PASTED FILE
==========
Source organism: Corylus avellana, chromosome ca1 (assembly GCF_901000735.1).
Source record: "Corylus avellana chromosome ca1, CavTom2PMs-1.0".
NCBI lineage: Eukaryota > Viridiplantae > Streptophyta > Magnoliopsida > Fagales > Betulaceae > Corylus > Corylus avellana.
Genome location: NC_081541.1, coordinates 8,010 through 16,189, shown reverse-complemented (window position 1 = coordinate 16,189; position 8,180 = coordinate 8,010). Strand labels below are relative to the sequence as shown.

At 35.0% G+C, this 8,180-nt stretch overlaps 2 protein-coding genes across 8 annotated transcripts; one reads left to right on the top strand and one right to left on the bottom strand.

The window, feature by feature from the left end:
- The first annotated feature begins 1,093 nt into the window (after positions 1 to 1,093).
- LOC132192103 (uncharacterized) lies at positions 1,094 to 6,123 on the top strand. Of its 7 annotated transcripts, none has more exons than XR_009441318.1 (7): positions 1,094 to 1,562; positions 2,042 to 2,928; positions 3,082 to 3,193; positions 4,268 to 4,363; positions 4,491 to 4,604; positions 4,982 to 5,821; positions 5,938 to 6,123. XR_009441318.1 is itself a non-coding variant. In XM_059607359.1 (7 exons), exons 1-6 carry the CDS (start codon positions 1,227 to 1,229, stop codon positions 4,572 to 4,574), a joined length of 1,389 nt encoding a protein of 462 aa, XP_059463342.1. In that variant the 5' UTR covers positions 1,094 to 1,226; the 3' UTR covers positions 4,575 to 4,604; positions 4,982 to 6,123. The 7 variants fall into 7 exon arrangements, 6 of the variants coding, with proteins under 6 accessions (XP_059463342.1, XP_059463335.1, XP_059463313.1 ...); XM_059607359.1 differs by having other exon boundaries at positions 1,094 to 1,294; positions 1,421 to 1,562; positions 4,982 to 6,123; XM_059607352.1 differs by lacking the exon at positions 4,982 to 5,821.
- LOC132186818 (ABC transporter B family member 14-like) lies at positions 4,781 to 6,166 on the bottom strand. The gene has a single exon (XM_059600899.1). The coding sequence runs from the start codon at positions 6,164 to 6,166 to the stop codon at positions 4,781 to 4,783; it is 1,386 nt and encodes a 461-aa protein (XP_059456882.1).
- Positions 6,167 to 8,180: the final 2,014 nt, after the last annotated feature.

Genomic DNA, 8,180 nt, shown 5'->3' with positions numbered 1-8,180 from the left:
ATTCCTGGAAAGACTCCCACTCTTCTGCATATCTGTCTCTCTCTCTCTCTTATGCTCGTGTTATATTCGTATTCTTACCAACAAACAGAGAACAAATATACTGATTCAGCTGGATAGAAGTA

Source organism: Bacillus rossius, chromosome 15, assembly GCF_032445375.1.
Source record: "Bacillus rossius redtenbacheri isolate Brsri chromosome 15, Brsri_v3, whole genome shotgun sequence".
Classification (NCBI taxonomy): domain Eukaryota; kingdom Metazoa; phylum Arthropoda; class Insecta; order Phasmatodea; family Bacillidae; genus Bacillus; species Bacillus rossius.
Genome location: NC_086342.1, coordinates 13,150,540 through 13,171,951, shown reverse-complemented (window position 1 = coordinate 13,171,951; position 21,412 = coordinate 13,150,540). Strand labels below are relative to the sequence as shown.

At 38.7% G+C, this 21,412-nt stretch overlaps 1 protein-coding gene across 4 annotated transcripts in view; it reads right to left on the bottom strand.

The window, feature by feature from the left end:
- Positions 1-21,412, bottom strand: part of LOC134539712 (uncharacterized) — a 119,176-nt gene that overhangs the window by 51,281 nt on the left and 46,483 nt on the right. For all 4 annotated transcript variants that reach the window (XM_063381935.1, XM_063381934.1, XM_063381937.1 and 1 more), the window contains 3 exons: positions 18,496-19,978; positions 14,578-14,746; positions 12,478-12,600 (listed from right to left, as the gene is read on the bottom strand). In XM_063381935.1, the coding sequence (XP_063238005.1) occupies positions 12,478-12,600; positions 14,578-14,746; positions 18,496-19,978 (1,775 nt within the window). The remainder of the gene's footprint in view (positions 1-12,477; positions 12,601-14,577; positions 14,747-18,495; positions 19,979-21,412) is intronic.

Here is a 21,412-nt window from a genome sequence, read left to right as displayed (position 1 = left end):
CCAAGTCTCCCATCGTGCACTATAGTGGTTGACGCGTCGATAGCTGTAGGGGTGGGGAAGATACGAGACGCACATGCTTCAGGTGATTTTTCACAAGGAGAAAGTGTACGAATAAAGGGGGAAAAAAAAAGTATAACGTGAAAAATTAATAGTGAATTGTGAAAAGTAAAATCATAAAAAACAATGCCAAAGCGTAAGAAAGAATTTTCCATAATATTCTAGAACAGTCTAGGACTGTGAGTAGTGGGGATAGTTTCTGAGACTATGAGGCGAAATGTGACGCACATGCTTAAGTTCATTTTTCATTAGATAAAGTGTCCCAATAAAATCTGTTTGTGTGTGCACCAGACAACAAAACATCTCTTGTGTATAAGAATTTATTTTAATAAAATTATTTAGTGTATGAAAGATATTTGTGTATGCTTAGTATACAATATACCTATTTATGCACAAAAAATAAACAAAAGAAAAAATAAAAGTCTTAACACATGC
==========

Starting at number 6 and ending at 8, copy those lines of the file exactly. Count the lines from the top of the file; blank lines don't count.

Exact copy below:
The window, feature by feature from the left end:
- The first annotated feature begins 1,093 nt into the window (after positions 1 to 1,093).
- LOC132192103 (uncharacterized) lies at positions 1,094 to 6,123 on the top strand. Of its 7 annotated transcripts, none has more exons than XR_009441318.1 (7): positions 1,094 to 1,562; positions 2,042 to 2,928; positions 3,082 to 3,193; positions 4,268 to 4,363; positions 4,491 to 4,604; positions 4,982 to 5,821; positions 5,938 to 6,123. XR_009441318.1 is itself a non-coding variant. In XM_059607359.1 (7 exons), exons 1-6 carry the CDS (start codon positions 1,227 to 1,229, stop codon positions 4,572 to 4,574), a joined length of 1,389 nt encoding a protein of 462 aa, XP_059463342.1. In that variant the 5' UTR covers positions 1,094 to 1,226; the 3' UTR covers positions 4,575 to 4,604; positions 4,982 to 6,123. The 7 variants fall into 7 exon arrangements, 6 of the variants coding, with proteins under 6 accessions (XP_059463342.1, XP_059463335.1, XP_059463313.1 ...); XM_059607359.1 differs by having other exon boundaries at positions 1,094 to 1,294; positions 1,421 to 1,562; positions 4,982 to 6,123; XM_059607352.1 differs by lacking the exon at positions 4,982 to 5,821.